I’ll be honest: I was baffled. Don’t get me wrong—when it comes to LinkedIn, I was a pretty early adopter and trundled past the all-important 500+ connections barrier a while ago. But for me, LinkedIn has only ever been an accessory, a place for potential clients to see I really exist and then, bowled over by the riotous trumpetings of my gold-plated CV, hire me for assignments. Could LinkedIn be more than just a fancy shop window for freelancers?

This Is What Happens When You Spend a Full Day on LinkedIn Looking for Freelance Writing Work – Mike Peake, The Freelancer, by Contently (15 January 2015)

Short answer no with a but, long answer yes with an if. Read the full piece.

Ten Tips on Being a Productive Writer

Lucy Hay usually blogs about the techniques of writing and the industry that we writers work in but she did once do this very concise and smart round up of productivity tips for us.

There’s plenty in here that I do and that I recommend endlessly in The Blank Screen but also much that I hadn’t considered. Some of that comes from how Hay covers juggling the kinds of demands you have on you when you’re a parent.

But she also recommends relaxation. That’s where I turn my face against her.

Read the full feature on her Bang2Write site.

MarsEdit – the early review

This feels so wrong. So very wrong. Also a bit meta. I’m reviewing MarsEdit, a blogging editor for OS X, but I’m reviewing it for I’ll tell you now that I already like this software enough that I’ll be recommending it on The Blank Screen too.

But the way of these things is that of course I review it first on MacNN and then when that’s live, I’ll point you at it from here.


Not only do I need to test out MarsEdit, I also need some screenshots. So unless all my testing so far has somehow been mistaken and this post vanishes into the ether, you’re looking at a test post. Goes on a bit, doesn’t it? What’s wrong with “testing 1, 2, 3”? Standards. It’s about standards.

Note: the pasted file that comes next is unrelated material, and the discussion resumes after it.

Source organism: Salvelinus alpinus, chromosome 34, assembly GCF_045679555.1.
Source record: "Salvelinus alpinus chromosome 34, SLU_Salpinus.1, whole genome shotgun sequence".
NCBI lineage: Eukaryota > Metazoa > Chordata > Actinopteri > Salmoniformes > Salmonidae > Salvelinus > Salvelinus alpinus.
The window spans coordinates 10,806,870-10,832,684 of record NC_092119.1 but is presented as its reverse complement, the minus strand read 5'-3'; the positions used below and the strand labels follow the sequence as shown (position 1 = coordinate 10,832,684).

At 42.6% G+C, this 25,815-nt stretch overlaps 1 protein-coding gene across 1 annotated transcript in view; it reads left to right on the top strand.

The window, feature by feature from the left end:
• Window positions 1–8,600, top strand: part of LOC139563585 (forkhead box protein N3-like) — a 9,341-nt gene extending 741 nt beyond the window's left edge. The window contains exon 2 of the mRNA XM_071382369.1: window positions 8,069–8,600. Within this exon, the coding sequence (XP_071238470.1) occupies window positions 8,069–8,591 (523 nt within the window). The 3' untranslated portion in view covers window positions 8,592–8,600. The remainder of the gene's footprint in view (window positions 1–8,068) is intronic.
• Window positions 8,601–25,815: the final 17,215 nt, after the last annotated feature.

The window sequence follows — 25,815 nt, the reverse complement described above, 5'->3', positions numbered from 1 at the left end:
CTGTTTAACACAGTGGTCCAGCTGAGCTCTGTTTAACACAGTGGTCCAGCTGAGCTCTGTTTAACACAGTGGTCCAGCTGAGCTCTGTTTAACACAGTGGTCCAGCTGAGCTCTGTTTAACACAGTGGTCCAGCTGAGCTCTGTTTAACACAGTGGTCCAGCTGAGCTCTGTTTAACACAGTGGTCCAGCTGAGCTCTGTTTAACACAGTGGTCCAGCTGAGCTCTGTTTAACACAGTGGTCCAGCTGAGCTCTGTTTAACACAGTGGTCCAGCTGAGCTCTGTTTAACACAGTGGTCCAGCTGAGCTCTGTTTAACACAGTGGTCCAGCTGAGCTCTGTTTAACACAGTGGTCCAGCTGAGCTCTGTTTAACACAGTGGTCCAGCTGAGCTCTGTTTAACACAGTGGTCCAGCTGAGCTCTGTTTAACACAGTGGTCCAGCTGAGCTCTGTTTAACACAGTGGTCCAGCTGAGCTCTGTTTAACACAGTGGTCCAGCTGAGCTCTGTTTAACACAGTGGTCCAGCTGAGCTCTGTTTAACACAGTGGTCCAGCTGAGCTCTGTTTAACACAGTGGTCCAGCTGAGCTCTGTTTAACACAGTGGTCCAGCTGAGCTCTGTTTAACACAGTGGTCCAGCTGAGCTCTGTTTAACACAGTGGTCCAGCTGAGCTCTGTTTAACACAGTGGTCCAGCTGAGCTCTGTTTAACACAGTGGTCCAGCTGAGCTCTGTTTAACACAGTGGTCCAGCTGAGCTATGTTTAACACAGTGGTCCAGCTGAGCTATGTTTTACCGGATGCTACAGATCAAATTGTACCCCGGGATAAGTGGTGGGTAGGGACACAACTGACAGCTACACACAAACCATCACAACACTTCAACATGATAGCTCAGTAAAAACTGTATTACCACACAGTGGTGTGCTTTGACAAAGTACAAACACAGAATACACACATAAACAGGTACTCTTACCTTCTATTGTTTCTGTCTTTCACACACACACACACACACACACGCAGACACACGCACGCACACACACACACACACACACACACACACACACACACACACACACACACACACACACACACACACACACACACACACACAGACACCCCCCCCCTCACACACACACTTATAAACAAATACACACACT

But while I’ve got you, let me say that MarsEdit is for writing and editing your blog posts and what I think is best about it is that it is somehow just an enjoyable thing to type into. Officially, sensibly, the best thing about it is how readily you can add text, images, video and audio into your posts – and how those posts can be across any number of different blogs that you run.

Send the Buggers Off

Poet Jo Bell has today written a blog about how to submit poems to journals. It’s very specifically about poetry but the principles and the techniques apply to all writing, I think, so I want to be sure you see it. Plus, it made me laugh. Primarily because of this:

What follows is the Jo Bell Method; the method of an immensely, award-winningly disorganised poet who nonetheless has managed to win awards. My vast and lofty experience teaches me that the key part of winning any prize or getting into a journal is this:


This is the only area of my life where such a streamlined system exists, but it has helped me to keep sending work out. It is Ever So Simple and it works for me. If you want to get into the habit of submitting to journals, it’s not too late to make this a New Year’s Resolution and start doing this in 2015.

Submitting to Journals: the Jo Bell Method – Jo Bell, The Bell Jar (8 January 2015)

Read the whole piece.



Get over it. By writing about it.

I’ve only fairly recently discovered this for myself: when I’ve had a particularly bad time, especially if it were my fault it was so very bad, then writing about it helps me. The two times I’m thinking of, I wrote to friends. One of whom didn’t want to know and I wish to God I’d never sent it, but the other asked – and I didn’t send it to her. I wrote out a long email explaining everything and, the writer’s mind kicks in, the end result was far more structured and comprehensible than the whirlwind in my head. I wrote that, read it, understood it and had no more need to send it to her. “I’m fine, thanks,” I wrote instead.

Of course, things that upset and paralyse me are as nothing compared to what happens to some people:

In one of my leadership development workshops, we invited participants to write up and present an account of a difficult experience. We ended up with more than we had expected when Simon, a senior executive at an oil company, told the group about a harrowing experience that he had never properly digested.

On an assignment in Nigeria, Simon and five colleagues visiting one of the company’s oil rigs had been taken hostage. Two of the other hostages were killed in front of him almost at once and he was only released after long and drawn-out negotiations on the size of the ransom. He told us that he had never been able to put the experience behind him and was still plagued by nightmares.

But he also told us that writing up an account of this experience for the workshop had been somewhat cathartic for him.

To Get Over Something, Write About It – Manfred F. R. Kets de Vries, Harvard Business Review (26 November 2014)

Read the full piece for a quite academic but thoughtful exploration of how this works for us.